But I am thinking fantasy here, people.  Seeing as this is DORKabetic, let's get overly geeky for a second.

Introducing...Diabetes Navi
If you've played Legend of Zelda, you probably know Navi as that annoying little sprite who follows you everywhere.  "Hey!  Hey!  Listen!" she says.  "Look!" 

Diabetes Navi would follow you around, keeping you out of danger, alerting you to the Dexcom alarm you've been ignoring for 20 minutes, nudging you to bolus for your carbs.  She may get irritating after a while, but she might also save you a lot of hassle.  She'd intuitively know when that barista put sugar in your latte instead of Splenda, when those test strips have expired, when your insulin has baked in the hot sun.  "Look!"  Suddenly, you realize your vial is cloudy.  She'd be really helpful when the d-moms and dads can't always be around, or if you're really stubborn like me about checking alarms.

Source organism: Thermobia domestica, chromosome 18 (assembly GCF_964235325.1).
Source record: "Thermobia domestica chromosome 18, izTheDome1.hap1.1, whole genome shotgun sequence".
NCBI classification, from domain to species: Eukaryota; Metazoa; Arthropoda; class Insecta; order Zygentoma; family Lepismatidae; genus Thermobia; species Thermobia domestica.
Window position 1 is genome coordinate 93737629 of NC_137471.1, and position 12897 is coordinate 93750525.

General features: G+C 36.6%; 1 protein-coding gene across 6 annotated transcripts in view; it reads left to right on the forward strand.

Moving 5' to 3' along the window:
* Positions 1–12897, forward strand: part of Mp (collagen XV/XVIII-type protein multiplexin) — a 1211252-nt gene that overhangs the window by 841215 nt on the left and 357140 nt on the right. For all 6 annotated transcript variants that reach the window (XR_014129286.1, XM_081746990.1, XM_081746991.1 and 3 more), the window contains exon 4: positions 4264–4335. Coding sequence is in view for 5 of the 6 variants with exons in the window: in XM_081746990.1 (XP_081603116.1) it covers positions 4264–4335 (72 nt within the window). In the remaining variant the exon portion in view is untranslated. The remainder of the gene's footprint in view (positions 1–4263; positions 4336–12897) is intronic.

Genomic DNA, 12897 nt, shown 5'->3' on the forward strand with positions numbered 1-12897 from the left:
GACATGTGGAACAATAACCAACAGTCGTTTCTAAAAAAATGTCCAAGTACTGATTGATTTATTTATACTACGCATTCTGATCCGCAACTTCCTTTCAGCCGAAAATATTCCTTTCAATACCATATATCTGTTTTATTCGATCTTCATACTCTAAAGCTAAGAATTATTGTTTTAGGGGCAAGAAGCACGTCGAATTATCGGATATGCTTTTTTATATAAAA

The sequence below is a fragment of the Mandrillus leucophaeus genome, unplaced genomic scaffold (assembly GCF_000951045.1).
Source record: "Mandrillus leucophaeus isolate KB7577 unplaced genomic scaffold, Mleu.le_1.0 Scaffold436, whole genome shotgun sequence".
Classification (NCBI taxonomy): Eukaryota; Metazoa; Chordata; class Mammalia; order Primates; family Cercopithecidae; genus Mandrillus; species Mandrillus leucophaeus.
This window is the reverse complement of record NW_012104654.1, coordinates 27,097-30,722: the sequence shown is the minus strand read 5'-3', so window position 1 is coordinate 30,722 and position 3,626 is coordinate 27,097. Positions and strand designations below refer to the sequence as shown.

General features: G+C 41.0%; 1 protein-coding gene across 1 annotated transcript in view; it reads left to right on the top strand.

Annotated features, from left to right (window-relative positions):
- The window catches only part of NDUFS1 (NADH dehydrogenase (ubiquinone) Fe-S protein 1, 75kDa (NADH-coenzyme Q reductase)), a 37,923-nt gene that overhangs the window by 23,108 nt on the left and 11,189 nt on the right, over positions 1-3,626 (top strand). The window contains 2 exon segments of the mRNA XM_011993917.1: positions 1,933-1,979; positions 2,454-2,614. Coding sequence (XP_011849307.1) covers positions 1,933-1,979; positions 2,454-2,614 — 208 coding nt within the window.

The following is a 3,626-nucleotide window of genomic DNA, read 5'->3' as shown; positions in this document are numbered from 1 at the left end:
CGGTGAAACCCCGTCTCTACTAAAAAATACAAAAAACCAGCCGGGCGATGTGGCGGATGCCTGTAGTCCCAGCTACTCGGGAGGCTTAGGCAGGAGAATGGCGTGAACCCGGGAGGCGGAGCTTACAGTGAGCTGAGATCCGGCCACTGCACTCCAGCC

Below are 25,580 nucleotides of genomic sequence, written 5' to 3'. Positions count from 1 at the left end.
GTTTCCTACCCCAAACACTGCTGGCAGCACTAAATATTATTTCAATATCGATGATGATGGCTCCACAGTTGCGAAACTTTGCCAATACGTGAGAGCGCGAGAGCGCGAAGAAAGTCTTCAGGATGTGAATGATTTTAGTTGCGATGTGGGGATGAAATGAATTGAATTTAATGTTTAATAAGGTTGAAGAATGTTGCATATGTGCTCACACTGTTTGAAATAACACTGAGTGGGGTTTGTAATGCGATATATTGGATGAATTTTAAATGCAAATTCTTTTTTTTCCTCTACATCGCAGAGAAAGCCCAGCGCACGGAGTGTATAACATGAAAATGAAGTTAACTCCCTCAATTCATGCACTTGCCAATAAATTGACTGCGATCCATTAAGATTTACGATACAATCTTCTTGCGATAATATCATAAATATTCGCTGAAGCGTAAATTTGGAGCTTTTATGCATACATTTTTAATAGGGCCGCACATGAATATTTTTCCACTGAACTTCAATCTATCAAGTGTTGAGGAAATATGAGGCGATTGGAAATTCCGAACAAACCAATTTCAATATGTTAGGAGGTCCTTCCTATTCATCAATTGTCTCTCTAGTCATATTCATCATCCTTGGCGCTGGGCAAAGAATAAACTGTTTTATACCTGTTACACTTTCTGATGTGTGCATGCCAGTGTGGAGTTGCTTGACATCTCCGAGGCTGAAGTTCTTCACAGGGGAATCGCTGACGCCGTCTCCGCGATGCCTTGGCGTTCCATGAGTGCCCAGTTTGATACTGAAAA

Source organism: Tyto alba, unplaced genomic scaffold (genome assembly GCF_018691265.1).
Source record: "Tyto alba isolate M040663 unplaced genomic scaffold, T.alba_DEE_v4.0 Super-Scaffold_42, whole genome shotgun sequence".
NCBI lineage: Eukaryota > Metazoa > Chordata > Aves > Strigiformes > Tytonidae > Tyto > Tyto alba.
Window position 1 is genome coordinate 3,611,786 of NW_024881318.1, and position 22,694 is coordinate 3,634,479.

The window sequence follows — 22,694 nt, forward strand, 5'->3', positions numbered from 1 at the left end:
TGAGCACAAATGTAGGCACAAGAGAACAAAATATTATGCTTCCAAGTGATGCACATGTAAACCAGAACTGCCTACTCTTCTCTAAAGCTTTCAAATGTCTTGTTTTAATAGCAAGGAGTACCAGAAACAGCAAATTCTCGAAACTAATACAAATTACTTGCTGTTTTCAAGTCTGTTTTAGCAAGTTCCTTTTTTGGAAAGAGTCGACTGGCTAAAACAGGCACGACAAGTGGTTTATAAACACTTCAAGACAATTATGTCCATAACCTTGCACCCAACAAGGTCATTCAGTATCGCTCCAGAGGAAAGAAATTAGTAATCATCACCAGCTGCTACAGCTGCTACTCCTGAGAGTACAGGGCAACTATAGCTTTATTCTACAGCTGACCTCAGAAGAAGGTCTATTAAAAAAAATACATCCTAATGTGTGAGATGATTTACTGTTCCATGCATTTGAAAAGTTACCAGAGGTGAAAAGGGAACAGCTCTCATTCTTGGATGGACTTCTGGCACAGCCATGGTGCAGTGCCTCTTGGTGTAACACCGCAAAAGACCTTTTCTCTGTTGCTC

Plus, wouldn't it just be cool to have a glowing orb with wings that follows you around, looking out for you wherever you go?

"Hey, look!"
"Whoa, a stray kitten needs my help!  Thanks, Diabetes Navi!"
"That drunk-looking dude behind me in line needs glucose tabs because he's actually having a hypo!"
"Look!  Look!"

Diabetes bonus: She's blue.

Geeky multiple-fandom bonus?  She can double as your golden snitch if you're into Quidditch.

Wednesday, May 16, 2012

D-Blog Week, Day 3: One Thing to Improve

So far, it seems every diabetes blogger out there has said the same thing today.  "What do you mean ONE thing to improve?  The list is endless!"

At first I thought that my one thing to improve is EVERYTHING!

But that seems like the easy way out, writing-wise.  So I shall roll the 20-sided die that resides in my brain and pick one thing.